Ligeti and Langgaard / Berlin-based orchestras / Percussion

Deutsches Symphonie-Orchester Berlin

Man in animal from during a ritual game (“Kukeri”), Bulgaria 1945

Man in animal from during a ritual game (“Kukeri”), Bulgaria 1945

Photo: Bulgarian State Archive © Wikimedia Commons

Past Dates

18:55 work introduction

As a young man, György Ligeti spent some time studying at Bukarest’s Folklore Institute, exploring the rhythmic diversity of Romanian and Hungarian folk music. Their complex rhythms have influenced his early piece “Concert Românesc” from the year 1951, but they were also a source of inspiration for his later compositions, his micropolyphonic sound surfaces “Atmosphères” or “Lontano”, which brought him great renown. Austrian composer Olga Neuwirth pushes all boundaries between forms, genres and sounds, surprising us with ever new solutions. Her piece for percussion and orchestra will be presented at Musikfest Berlin as a German premiere, only shortly after its world premiere at the Lucerne Festival. Soloist Robyn Schulkowsky is one of the most exciting percussionists of our times.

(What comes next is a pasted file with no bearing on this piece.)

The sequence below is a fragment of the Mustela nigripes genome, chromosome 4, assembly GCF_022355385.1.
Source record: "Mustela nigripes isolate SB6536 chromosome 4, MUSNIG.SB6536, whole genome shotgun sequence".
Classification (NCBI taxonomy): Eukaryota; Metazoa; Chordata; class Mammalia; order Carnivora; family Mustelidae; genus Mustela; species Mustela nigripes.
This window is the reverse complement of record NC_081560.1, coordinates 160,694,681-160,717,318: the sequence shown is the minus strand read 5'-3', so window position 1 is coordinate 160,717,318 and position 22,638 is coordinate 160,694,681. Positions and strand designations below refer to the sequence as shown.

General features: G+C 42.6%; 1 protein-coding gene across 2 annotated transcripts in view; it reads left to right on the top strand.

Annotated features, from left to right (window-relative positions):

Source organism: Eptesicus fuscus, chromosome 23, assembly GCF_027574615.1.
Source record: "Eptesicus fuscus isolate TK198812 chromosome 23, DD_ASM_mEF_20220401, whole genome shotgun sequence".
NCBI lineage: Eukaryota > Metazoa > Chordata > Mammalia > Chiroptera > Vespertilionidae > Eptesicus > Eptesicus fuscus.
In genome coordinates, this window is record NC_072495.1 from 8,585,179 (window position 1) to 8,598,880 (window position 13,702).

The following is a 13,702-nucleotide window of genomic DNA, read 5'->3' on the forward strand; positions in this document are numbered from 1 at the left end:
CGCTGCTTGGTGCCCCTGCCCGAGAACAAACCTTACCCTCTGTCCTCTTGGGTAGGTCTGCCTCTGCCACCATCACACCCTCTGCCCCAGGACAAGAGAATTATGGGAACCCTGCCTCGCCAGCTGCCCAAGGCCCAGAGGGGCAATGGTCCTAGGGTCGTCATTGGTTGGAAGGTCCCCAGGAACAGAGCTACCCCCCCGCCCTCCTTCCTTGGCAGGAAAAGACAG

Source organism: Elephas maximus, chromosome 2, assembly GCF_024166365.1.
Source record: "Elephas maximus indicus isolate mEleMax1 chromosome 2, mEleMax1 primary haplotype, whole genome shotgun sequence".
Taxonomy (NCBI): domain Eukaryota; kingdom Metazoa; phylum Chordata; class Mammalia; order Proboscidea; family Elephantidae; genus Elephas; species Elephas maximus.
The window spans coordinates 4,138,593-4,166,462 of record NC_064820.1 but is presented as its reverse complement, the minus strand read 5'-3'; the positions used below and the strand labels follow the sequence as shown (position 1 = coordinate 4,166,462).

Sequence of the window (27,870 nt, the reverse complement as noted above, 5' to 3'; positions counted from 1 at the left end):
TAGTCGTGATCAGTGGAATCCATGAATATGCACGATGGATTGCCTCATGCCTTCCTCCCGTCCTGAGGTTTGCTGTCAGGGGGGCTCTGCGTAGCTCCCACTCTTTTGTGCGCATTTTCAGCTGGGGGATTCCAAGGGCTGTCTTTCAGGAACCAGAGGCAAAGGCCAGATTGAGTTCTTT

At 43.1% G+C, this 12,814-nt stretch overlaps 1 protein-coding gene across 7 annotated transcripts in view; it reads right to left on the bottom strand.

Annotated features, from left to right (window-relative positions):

The Deutsches Symphonie-Orchester Berlin will be conducted in this concert by Jakub Hrůša, who was the youngest conductor since 1949 to lead the opening concert of the international music festival “Prague Spring” in 2010. Hrůša, the designated principal conductor of the Bamberger Philharmoniker, will be performing at Musikfest Berlin for the first time. He will also conduct a great, albeit rarely heard, symphony by a fellow Czech: Antonín Dvořák’s Fourth Symphony.

György Ligeti [1923-2006]
Concert Românesc
for orchestra [1951]

Olga Neuwirth [*1968]
Trurliade-Zone Zero
for percussion and orchestra [2016]
Commissioned by Lucerne Festival
German premiere

Antonín Dvořák [1841-1904]
Symphony No. 4 in D minor op. 13 [1874]

A Deutsches Symphonie-Orchester Berlin event
in cooperation with Berliner Festspiele / Musikfest Berlin